Identity theft involves a crime in which someone wrongfully obtains and uses another person's personal data to open fraudulent credit card accounts, charge existing credit card accounts, withdraw funds from deposit accounts, or obtain new loans. A victim's losses may include not only out-of-pocket financial losses but also substantial costs to restore credit history and to correct erroneous information in their credit reports.
Frauds and scams defraud millions of people every year, often starting with an e-mail, text message, or phone message that appears to be from a legitimate, trusted organization. The message typically asks consumers to verify or update personal information. Similarly, criminals create bogus websites for such things as credit repair services in the hopes that consumers will enter personal information.
Reporting fraud promptly improves your chances of recovering what you have lost and helps law enforcement authorities stop scams before others are victimized. If you are the victim of a scam and you suspect a law has been violated, contact your (http://www.usa.gov/directory/stateconsumer/index.shtml) state, local, or federal consumer protection agency. The agency you contact first may take action directly or refer you to another agency better positioned to protect you. Also, a local law enforcement officer may be able to provide advice and assistance.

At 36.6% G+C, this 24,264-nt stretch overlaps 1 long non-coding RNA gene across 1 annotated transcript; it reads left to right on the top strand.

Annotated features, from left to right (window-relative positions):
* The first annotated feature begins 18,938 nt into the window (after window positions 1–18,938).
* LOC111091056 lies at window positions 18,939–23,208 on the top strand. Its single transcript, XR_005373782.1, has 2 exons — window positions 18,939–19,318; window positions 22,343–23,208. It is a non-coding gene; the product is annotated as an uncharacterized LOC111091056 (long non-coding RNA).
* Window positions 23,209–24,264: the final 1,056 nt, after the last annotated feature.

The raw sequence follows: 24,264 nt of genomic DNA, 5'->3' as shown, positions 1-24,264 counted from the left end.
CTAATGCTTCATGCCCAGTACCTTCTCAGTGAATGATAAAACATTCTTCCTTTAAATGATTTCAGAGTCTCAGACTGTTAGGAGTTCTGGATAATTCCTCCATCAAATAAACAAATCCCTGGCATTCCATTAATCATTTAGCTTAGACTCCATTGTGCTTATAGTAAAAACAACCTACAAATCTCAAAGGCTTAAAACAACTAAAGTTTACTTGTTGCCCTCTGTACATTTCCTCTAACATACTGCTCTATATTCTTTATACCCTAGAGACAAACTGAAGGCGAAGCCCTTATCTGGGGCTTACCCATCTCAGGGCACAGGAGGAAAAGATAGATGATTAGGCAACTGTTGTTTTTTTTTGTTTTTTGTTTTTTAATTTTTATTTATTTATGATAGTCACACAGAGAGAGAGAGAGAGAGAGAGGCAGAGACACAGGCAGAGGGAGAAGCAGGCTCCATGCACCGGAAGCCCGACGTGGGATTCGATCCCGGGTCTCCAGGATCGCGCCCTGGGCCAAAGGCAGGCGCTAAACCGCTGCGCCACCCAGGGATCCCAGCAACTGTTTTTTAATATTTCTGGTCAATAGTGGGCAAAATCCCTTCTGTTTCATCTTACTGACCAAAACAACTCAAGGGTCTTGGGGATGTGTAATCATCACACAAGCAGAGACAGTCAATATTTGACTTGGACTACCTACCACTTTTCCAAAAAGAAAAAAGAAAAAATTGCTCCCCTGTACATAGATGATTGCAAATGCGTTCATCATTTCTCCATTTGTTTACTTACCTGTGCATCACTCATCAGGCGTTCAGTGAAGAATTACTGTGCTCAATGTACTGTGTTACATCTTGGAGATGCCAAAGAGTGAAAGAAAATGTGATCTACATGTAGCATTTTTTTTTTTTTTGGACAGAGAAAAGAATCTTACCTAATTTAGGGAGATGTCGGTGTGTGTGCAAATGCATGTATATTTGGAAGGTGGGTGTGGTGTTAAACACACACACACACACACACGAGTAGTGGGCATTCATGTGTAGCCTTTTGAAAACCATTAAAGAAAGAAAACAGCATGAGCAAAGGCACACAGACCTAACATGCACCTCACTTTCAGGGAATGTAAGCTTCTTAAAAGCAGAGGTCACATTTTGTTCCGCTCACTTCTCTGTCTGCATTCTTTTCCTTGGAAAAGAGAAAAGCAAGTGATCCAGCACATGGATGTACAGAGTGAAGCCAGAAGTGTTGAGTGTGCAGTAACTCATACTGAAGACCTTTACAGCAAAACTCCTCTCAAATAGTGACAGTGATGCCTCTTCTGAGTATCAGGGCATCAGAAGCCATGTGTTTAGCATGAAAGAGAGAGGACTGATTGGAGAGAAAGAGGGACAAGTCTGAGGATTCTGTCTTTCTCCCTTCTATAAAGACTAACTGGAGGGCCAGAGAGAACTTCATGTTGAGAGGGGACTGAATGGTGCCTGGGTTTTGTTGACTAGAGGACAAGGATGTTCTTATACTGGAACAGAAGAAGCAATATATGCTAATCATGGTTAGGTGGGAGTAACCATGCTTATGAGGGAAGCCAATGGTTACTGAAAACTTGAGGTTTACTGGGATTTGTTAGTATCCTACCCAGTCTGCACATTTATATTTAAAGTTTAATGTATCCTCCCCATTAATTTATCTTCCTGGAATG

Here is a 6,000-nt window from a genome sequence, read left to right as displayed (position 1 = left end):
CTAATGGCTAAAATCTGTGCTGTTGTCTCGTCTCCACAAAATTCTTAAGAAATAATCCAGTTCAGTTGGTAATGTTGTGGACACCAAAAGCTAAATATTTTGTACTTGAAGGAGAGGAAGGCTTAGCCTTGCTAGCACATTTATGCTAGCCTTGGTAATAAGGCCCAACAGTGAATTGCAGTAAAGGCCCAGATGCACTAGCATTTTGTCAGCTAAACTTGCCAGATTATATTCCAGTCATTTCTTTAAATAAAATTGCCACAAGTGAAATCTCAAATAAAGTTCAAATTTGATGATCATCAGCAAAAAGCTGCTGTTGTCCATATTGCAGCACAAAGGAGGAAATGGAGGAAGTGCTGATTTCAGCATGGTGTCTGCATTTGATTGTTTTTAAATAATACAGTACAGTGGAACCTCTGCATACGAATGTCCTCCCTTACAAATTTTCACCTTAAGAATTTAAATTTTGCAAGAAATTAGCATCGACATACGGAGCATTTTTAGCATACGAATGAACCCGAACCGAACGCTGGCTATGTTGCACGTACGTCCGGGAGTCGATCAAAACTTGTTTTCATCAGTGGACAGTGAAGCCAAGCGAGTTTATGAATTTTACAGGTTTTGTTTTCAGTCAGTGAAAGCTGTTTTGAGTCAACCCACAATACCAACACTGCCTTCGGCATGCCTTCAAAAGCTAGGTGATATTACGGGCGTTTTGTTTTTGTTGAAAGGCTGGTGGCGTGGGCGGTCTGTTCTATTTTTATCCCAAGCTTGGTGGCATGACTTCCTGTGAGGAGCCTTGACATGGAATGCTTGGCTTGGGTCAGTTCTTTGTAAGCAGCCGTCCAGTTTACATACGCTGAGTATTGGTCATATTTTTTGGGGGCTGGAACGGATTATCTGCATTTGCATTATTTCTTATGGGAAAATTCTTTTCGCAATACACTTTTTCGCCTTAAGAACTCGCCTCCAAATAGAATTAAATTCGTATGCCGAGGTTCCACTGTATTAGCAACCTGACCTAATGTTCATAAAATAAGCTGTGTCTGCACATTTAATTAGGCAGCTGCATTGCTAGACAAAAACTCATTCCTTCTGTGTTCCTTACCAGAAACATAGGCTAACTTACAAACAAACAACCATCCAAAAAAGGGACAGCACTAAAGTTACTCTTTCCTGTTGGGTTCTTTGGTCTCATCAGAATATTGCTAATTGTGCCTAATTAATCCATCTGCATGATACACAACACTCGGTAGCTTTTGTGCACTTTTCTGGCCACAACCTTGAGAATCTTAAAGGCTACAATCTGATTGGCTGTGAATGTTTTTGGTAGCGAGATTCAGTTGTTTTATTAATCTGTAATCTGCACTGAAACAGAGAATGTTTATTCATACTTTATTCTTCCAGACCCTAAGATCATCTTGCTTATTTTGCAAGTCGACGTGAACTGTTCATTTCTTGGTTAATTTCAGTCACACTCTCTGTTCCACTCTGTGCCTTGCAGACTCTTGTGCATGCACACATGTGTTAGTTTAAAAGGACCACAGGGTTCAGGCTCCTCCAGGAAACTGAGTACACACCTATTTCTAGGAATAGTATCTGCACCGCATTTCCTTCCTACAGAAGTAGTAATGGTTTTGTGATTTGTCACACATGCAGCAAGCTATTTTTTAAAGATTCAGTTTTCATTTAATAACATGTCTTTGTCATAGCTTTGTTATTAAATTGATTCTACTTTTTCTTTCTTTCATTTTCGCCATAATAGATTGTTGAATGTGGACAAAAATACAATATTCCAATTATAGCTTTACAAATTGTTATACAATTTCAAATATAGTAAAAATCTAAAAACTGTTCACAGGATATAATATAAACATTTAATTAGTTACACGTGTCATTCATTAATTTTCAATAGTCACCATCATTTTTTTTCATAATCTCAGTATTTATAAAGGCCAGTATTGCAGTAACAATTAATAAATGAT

Violations of federal laws should be reported to the federal agency responsible for enforcement. Complaints are used to document patterns of abuse, allowing the agency to act against a company.
People who have no intention of delivering what is sold, who misrepresent items, send counterfeit goods or otherwise try to trick you out of your money are committing fraud. If you suspect fraud, there are some additional steps to take.
- Contact the Federal Trade Commission (Opens in New Window). The FTC enters Internet, telemarketing, identity theft and other fraud-related complaints into Consumer Sentinel, a secure, online database available to hundreds of civil and criminal law enforcement agencies in the U.S. and abroad.
- Scams that used the mail or interstate delivery service should also be reported to the U.S. Postal Inspection Service. It is illegal to use the mail to misrepresent or steal money.